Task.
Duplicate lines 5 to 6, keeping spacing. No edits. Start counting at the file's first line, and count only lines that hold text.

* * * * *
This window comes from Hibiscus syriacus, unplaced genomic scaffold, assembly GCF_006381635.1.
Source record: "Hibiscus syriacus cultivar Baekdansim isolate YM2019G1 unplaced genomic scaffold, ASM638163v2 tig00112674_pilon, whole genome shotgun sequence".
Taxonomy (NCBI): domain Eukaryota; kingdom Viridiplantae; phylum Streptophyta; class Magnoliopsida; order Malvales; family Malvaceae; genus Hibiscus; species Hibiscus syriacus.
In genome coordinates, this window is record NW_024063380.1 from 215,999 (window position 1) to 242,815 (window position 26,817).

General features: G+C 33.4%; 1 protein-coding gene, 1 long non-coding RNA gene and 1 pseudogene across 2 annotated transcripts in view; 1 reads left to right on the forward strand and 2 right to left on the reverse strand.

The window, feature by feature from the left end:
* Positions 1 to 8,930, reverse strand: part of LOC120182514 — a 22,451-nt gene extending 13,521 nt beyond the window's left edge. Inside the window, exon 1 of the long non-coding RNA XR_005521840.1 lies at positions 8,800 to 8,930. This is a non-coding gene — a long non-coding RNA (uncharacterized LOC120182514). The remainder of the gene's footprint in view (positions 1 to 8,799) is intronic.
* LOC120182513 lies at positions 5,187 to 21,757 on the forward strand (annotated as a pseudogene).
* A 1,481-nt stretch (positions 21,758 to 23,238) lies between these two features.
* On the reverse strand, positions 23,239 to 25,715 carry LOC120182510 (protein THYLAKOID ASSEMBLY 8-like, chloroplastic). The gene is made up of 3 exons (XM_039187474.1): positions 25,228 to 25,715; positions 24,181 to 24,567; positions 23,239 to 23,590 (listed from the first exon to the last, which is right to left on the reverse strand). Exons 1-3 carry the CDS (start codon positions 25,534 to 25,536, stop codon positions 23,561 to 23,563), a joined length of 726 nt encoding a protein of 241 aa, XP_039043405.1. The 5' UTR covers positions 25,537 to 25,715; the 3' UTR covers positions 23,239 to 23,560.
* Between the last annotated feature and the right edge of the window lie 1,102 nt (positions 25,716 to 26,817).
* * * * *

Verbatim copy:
General features: G+C 33.4%; 1 protein-coding gene, 1 long non-coding RNA gene and 1 pseudogene across 2 annotated transcripts in view; 1 reads left to right on the forward strand and 2 right to left on the reverse strand.

The window, feature by feature from the left end: